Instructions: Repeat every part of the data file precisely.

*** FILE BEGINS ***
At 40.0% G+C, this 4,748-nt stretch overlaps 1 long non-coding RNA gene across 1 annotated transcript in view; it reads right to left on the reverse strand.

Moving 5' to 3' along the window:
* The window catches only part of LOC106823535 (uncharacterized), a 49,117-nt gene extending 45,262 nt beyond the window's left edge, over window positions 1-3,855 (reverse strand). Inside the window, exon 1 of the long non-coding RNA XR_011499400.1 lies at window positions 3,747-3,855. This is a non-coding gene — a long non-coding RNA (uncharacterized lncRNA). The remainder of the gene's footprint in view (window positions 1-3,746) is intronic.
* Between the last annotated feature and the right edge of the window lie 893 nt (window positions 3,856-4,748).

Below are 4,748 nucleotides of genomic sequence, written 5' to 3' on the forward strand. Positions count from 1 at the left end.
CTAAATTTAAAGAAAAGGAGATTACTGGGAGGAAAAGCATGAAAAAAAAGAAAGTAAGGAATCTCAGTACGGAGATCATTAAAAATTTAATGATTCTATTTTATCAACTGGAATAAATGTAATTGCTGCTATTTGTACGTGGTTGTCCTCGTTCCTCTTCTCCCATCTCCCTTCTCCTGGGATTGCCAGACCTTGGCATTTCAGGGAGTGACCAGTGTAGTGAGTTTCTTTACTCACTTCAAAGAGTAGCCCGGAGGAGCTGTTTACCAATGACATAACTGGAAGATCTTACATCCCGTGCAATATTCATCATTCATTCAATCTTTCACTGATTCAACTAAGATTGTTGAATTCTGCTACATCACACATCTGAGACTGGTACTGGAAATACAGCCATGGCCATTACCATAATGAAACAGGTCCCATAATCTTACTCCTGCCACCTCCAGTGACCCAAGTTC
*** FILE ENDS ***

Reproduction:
At 40.0% G+C, this 4,748-nt stretch overlaps 1 long non-coding RNA gene across 1 annotated transcript in view; it reads right to left on the reverse strand.

Moving 5' to 3' along the window:
* The window catches only part of LOC106823535 (uncharacterized), a 49,117-nt gene extending 45,262 nt beyond the window's left edge, over window positions 1-3,855 (reverse strand). Inside the window, exon 1 of the long non-coding RNA XR_011499400.1 lies at window positions 3,747-3,855. This is a non-coding gene — a long non-coding RNA (uncharacterized lncRNA). The remainder of the gene's footprint in view (window positions 1-3,746) is intronic.
* Between the last annotated feature and the right edge of the window lie 893 nt (window positions 3,856-4,748).

Below are 4,748 nucleotides of genomic sequence, written 5' to 3' on the forward strand. Positions count from 1 at the left end.
CTAAATTTAAAGAAAAGGAGATTACTGGGAGGAAAAGCATGAAAAAAAAGAAAGTAAGGAATCTCAGTACGGAGATCATTAAAAATTTAATGATTCTATTTTATCAACTGGAATAAATGTAATTGCTGCTATTTGTACGTGGTTGTCCTCGTTCCTCTTCTCCCATCTCCCTTCTCCTGGGATTGCCAGACCTTGGCATTTCAGGGAGTGACCAGTGTAGTGAGTTTCTTTACTCACTTCAAAGAGTAGCCCGGAGGAGCTGTTTACCAATGACATAACTGGAAGATCTTACATCCCGTGCAATATTCATCATTCATTCAATCTTTCACTGATTCAACTAAGATTGTTGAATTCTGCTACATCACACATCTGAGACTGGTACTGGAAATACAGCCATGGCCATTACCATAATGAAACAGGTCCCATAATCTTACTCCTGCCACCTCCAGTGACCCAAGTTC